But many have had to make that tough call and lay off staff. Majon had no choice but to do so just before Christmas, when she had to lay off some of her staff.
“That killed me,” Majon said.
The good news: She has since brought her small team back up to full roster, and she credits her Shipoke community with helping her stay afloat.
“I thank God for them,” said Majon, who prior to the pandemic, did not really do much takeout. “Takeout has been our saving grace.”
‘Know your numbers’
For many Black and brown-owned businesses, survival has hinged on tried-and-true resources.
Leland Nelson, co-Founder of Dirty Dog Hauling, and president of the African-American Chamber of Commerce of Central Pennsylvania, said his members have been clamoring for resources. He has been helping to connect them with consultants and banks, and applying for federal business loans and grants.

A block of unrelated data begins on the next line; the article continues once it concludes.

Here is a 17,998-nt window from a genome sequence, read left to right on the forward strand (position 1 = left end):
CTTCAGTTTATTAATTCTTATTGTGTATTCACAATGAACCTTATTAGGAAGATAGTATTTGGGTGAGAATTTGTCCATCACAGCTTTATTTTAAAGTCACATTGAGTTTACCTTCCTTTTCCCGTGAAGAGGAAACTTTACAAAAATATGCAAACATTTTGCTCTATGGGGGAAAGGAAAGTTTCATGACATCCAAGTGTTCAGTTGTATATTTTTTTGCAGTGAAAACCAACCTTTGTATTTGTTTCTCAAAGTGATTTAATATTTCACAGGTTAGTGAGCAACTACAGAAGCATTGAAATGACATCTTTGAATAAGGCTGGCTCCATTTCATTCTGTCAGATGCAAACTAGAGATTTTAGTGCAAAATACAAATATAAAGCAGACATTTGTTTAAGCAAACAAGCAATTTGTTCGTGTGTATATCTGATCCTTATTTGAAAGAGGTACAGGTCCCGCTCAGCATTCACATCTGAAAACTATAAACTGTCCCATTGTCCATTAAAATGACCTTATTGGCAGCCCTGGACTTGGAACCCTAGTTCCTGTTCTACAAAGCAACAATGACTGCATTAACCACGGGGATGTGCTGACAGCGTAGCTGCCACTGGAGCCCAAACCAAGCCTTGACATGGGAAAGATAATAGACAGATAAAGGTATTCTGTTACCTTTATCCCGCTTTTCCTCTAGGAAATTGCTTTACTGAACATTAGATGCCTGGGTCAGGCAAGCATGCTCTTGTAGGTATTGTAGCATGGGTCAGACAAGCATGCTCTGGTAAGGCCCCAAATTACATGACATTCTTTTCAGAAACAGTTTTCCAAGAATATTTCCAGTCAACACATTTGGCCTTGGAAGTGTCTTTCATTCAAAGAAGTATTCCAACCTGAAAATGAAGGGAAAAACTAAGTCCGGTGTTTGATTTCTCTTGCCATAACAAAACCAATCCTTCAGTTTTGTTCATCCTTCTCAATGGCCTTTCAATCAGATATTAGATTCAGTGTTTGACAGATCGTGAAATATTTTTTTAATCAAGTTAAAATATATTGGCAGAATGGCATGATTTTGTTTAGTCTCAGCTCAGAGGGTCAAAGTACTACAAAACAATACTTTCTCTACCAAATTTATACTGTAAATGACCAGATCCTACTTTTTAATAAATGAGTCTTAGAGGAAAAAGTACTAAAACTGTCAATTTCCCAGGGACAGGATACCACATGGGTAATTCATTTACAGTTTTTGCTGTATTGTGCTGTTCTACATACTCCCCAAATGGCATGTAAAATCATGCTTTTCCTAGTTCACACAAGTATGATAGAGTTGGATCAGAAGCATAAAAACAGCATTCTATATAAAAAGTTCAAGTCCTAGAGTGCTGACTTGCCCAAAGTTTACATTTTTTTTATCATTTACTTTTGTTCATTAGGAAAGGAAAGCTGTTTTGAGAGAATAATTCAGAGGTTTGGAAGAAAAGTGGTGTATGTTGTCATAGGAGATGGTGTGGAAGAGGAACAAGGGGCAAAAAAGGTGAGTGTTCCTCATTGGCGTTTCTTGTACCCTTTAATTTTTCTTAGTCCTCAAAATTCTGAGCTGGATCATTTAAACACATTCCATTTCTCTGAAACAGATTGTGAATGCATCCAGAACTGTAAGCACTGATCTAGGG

Nelson said the pandemic has forced many Black business owners to stay on top of best practices to avoid catastrophe.
“It’s exposing small companies, minority-owned companies to the fact that they have to get their financial house in order,” he said. “You have to know your numbers. That way when you upload your numbers, a reviewer can provide you with a loan with confidence.”
The Hispanic business community has dealt with similar challenges – plus, at times, language barriers and daunting financial record-keeping requirements.
“It seems to overwhelm some loan applicants because they need a lot of documentation,” Navarro said. “A lot of folks end up giving up.”